I haven been using the Pro Dock now for a week with the Lenovo Thinkpad Yoga 12 - a dream combination. By using a Ultra HD display adapter, I could even get two attached monitors to work with 2560x1600 and 1200x1920 ... works like a charm. And the thing is full plug 'n play - so no need to close down the Yoga before disconnecting.
I have one question in mind - should you do something special before disconnecting OneLink from a notebook? Do you need to choose "disconnect" option like USB? Can you disconnect it while you're running Chrome or Excel? Thanks for an answer.
#1 The dock has a built-in audio chip. The quality is good, I did not notice any difference to the S440's port. The chip has S/PDIF capability which can be activated under Linux, but I did not test it due to the lack of equipment, so it may not be connected.
#5 I experienced slight problems on an Asus 2540x1444 connected via HDMI on both HDMI ports. Every few minutes the screen went black for 2-3s. I did not diagnose it. It could have been caused by the display or the cable.
#6 No, the HDMI is an extra port for the built-in graphic. It does not have an own graphic chip.
#8 Yes it is always charging, but is not a problem anymore for modern smart batteries. In fact the further down you discharge the battery per cycle the shorter it will stay good. On the other hand it will not suffer any capacity loss while being constantly charged.
Hi, beautiful review. Just a question: when the docking station is connected to notebook through the OneLink cable, is the battery always charging? if yes, is it a problem for battery life to have it always charging? or is there an option that makes possible to use only battery power when the doking station is connected to notebook? thanks, Gio
A problem I have encountered is that my ThinkPad Yoga S1 will only charge to 50% of battery life when connected through the OneLink Dock, whereas it will charge to 100% when connected directly to the power cable. Before I determined this was the culprit, Lenovo replaced both my motherboard and battery. The power icon shows "connected, not charging" under all circumstances. Otherwise, this had been a great addition.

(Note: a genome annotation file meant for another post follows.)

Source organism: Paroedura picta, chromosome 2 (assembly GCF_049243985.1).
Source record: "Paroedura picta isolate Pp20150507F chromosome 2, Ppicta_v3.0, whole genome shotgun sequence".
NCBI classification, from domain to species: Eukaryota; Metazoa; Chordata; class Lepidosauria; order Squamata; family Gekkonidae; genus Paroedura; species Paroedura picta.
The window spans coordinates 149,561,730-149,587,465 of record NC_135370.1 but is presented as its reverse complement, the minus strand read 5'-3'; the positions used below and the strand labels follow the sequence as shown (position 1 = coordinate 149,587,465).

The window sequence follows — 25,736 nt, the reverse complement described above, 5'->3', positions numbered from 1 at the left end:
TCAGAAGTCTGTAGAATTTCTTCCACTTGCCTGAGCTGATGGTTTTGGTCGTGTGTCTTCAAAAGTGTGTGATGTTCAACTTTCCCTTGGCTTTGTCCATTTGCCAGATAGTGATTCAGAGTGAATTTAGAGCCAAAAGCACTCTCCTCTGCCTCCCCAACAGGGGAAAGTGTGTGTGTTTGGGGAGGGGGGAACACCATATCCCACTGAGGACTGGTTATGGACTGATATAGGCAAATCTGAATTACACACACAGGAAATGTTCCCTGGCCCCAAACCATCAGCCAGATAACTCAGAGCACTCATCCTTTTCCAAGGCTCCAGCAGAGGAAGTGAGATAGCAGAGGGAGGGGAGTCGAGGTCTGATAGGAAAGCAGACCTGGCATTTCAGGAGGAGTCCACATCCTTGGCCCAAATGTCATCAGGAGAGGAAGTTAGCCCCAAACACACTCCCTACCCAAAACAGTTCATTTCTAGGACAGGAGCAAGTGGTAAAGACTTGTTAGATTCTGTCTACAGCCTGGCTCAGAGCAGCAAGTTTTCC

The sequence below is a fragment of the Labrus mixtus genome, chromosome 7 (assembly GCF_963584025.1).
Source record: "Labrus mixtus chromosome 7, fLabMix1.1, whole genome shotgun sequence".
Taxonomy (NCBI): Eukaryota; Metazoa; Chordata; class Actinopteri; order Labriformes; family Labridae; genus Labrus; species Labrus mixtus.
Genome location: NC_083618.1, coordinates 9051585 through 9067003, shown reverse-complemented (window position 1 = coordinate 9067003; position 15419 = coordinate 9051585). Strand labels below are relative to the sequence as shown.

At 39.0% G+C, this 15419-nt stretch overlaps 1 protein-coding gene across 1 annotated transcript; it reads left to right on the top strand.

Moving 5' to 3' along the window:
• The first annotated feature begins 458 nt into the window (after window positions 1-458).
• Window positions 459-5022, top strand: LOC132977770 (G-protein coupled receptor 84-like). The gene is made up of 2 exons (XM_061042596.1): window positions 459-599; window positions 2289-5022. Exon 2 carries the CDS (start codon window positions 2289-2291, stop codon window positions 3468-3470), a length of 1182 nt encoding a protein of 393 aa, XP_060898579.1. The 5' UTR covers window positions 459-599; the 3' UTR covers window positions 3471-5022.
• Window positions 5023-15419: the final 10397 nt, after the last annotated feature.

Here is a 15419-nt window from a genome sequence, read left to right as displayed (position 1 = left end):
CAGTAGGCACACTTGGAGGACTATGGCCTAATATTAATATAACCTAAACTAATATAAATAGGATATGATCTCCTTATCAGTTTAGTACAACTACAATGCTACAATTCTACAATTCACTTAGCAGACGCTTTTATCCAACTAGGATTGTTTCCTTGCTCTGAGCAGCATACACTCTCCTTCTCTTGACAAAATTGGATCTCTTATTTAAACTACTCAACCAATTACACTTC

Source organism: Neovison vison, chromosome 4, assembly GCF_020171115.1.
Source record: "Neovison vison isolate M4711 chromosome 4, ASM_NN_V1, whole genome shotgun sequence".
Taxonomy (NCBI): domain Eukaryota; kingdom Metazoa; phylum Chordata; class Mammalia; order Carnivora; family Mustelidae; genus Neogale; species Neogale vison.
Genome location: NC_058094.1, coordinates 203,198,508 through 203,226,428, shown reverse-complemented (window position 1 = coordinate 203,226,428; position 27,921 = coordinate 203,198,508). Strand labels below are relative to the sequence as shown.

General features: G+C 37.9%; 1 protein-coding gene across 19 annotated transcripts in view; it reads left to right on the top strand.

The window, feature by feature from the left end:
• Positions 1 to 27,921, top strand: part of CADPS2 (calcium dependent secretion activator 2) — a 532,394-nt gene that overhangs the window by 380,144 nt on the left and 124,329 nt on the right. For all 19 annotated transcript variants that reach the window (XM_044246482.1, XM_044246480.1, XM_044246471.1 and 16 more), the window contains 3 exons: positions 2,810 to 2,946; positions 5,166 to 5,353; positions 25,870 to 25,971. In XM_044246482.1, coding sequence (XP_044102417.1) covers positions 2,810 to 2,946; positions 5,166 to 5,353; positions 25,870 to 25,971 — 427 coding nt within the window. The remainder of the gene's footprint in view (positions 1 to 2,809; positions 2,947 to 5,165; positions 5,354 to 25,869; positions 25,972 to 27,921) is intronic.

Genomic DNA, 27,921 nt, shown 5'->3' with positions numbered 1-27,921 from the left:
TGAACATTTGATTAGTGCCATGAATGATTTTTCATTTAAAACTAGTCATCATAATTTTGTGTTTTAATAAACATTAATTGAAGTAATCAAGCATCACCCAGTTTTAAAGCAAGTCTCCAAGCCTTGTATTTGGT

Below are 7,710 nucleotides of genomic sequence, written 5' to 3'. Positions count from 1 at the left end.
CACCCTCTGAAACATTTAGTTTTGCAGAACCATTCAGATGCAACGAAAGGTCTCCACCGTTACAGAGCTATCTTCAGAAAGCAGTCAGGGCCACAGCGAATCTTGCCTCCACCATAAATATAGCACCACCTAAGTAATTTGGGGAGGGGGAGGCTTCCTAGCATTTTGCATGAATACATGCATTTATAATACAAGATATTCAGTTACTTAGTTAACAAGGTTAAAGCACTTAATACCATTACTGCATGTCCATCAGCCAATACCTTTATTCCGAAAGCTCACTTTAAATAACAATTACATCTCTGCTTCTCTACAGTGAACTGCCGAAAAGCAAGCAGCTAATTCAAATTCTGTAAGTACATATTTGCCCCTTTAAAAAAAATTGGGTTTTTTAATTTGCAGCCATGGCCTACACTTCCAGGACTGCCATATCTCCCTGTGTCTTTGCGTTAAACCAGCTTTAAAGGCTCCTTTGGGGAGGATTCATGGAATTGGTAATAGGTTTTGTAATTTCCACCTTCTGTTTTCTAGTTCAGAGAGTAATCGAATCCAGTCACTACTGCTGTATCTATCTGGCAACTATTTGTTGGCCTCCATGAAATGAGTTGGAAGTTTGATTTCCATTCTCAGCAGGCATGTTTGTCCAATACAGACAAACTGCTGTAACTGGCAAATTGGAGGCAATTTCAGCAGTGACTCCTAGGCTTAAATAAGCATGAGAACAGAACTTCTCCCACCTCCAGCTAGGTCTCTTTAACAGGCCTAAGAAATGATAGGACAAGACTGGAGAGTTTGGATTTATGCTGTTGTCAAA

anyone knows if the new onelink docks still use the latest generation DisplayLink chip? that is the one not supported by linux? I'm evaluating some of these new thinkpads with the onelink dock as replacement for my current laptop but I'm not sure about OS support.
Hi, great review. As there is no maximum resolution stated, I wonder if you could check if the dock works with 2540x1444 monitor, if not than that means that I need to get USB dock which unfortunately does not power the laptop.
The claims of a low CPU demand are difficult to understand. Indeed, those users who have snap-in proprietary docks don't take a him on CPU, but any USB device, including a USB docks, will have applications and drivers running. It looks great if a user has only the need for one external video and is using a Lenovo with the proprietary implementation. For my money, a Universal Dock like the Targus ACP71 is more flexible.
I'd like to ask for sound quality, too. It doesn't seem to have an external DAC or soundcard though, since it's separated from laptop's motherboard, I wonder if stereo output have lower noise level than original laptop or not. Rightmark Audio Analysis could work on it. 0.41kg for just 2xUSB 3.0port and HDMI port, and Ethernet port with poor stereo output might be slightly overweight, especially since Onelink dock is a device for lightweight laptops.
One plug to rule them all. While traditional ThinkPad laptops have always been afforded the luxury of a built-in docking port, ThinkPad Edge owners have had to survive with less-than-ideal USB-based solutions. The ThinkPad OneLink Dock looks to change all of that by way of a proprietary combination charging and data port. Is it worth your time?